Faro AIR In-Ear Headset


Super light
No battery required


New users require new earbuds
External audio is quiet
Microphone wanders in turbulence

Flyer Verdict

Good if you want a very light and unobtrusive headset.

Depending on how geeky you want to get, there are basically two types of headset – those with a traditional band and ear cups, and those with something that’s designed to sit in your ear, and it’s a pair of the latter from Faro that we’ve tested here.

There’s not a huge amount to get excited about when the Faro In-Ear headset is unboxed. You’ll find a thin metal band that situates the microphone on your head, a control box with a stereo and mono switch with volume sliders and an input socket to connect an audio source (music, GPS, etc) to the headset (the wire is supplied) and a small bag of various sized foam ear buds that screw onto the headset.

The Faro sells in the US for about $389 so it sits at the lower end of the in-ear market, but that’s not obvious from the build quality, at least in the time we’ve had them. For first-time use you select the ear bud size that suits your ear and screw them to the headset. They are quite soft, so this almost inevitably squashes them and you’ll have to wait a few minutes for the buds to get back to their original size. While you are waiting you can fit the metal band to your head, making sure that both it, and the loops that fit over your ears, are adjusted properly (this means bending them by hand).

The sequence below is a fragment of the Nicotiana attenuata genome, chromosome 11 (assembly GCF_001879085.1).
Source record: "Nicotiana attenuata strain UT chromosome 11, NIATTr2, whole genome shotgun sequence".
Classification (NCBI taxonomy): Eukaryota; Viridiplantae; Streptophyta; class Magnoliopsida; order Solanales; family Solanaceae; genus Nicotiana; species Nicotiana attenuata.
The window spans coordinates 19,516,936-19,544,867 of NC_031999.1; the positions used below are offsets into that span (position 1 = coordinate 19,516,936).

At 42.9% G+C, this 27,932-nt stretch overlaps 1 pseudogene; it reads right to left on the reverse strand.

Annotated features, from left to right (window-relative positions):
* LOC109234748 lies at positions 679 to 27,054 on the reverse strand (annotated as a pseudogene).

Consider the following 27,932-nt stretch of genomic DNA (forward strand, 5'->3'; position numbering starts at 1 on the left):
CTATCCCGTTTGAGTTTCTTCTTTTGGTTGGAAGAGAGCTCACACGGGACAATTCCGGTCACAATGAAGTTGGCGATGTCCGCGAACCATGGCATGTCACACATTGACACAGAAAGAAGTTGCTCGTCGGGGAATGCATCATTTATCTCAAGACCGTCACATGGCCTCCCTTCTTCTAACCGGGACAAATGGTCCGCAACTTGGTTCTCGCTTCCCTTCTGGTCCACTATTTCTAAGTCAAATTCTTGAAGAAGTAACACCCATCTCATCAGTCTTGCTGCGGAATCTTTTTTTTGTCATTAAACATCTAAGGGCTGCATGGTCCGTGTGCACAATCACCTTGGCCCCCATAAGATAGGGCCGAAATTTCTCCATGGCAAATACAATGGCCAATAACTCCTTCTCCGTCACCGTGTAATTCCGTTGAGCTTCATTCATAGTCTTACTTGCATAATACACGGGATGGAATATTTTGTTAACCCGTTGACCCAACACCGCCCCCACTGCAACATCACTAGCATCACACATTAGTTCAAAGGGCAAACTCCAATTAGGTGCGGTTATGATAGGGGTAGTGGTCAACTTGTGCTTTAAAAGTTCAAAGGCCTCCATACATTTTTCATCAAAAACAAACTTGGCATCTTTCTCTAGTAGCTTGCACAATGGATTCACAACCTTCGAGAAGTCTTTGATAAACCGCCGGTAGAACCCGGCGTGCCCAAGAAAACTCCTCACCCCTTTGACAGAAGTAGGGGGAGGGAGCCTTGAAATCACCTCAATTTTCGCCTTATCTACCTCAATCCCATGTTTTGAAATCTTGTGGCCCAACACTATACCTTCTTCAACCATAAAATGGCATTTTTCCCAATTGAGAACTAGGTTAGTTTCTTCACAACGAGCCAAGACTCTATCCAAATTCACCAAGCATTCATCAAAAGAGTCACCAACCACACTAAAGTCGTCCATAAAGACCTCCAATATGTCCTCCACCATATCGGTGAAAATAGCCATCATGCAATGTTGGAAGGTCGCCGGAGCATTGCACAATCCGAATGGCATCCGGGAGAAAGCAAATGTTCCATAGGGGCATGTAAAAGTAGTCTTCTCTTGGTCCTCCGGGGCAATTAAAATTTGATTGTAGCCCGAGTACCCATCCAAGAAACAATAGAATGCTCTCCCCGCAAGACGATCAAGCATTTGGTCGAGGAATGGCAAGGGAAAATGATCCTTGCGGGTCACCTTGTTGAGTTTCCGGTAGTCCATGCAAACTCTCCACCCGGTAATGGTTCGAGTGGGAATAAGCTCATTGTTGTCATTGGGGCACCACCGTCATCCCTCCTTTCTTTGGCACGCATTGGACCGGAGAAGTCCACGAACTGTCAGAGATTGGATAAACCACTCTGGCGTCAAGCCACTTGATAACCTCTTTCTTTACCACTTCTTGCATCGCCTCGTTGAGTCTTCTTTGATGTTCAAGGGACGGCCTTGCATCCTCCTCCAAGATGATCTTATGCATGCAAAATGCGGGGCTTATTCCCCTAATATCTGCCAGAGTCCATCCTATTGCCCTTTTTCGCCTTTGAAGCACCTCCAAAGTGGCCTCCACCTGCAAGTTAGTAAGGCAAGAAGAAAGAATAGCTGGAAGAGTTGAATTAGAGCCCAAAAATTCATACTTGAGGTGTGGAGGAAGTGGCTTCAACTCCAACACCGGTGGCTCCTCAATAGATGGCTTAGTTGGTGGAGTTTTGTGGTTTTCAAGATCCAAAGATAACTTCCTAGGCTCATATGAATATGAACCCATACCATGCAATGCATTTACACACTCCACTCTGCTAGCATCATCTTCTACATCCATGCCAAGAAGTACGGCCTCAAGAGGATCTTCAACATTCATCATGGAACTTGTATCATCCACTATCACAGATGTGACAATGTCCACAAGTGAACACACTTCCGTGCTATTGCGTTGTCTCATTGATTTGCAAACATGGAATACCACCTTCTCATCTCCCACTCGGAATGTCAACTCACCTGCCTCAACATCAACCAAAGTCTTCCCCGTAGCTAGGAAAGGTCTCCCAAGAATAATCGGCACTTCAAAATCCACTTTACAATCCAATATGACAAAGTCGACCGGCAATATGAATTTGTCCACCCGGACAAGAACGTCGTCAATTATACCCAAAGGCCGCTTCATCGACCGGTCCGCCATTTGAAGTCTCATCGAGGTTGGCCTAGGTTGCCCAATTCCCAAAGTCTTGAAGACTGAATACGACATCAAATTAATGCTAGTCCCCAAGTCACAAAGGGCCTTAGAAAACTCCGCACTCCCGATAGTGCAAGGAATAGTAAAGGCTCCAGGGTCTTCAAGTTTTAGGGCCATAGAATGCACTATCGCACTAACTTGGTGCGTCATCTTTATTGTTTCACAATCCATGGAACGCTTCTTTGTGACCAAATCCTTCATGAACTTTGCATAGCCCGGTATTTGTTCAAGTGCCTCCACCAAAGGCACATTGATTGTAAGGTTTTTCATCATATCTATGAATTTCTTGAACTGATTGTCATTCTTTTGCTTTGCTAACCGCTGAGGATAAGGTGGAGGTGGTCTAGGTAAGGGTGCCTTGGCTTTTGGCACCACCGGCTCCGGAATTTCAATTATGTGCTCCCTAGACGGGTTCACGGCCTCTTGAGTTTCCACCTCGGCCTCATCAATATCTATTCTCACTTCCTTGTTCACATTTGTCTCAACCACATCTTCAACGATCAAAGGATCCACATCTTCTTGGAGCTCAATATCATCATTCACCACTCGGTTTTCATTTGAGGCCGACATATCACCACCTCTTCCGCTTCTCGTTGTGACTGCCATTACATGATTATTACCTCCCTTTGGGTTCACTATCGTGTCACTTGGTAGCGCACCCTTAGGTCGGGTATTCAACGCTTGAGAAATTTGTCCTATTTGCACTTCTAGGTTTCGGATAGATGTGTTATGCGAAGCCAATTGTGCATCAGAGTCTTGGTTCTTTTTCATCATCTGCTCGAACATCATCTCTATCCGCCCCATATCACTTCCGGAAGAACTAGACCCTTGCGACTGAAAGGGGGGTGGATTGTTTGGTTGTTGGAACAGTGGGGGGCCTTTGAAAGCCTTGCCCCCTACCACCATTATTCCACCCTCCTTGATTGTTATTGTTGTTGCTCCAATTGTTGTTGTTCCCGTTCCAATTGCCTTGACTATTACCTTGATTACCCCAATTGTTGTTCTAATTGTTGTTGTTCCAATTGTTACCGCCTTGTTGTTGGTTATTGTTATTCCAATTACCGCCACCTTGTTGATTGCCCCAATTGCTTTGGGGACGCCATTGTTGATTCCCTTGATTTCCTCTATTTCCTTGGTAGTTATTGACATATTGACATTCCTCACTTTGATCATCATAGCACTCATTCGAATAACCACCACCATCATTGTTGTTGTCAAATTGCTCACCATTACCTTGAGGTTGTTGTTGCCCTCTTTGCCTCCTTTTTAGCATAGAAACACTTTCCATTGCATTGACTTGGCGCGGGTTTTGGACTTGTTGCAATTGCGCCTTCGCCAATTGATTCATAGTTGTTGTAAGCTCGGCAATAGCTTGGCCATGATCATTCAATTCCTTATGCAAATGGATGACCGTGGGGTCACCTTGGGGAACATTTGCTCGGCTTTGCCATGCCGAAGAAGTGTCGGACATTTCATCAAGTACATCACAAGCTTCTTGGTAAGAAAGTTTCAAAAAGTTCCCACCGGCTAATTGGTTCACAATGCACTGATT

In the aeroplane, using the volume controls on the radio, the audio panel and the headset’s control box, it is easy adjust the level, but plug in the aux audio to something like my iPhone and the music is super quiet, certainly not loud enough to listen to in-flight, if that’s your thing. As the Faro doesn’t auto-mute with ATC transmissions, I guess you could consider that a good thing. The audio quality both receiving and transmitting is good, but as the headset isn’t clamped to your head the microphone does have a tendency to wander around a bit, particularly in turbulence.

I’d sum up by saying that these headsets are good if you really want something light or if you happen to have big hair that you don’t want remodelled by clamping on something more traditional. They’re not great if you want to share them (unless you really want to stick the same bud inside multiple ears) and they’re not suitable if you don’t like the idea of putting something in your ears. Ian Seager

Faro Aviation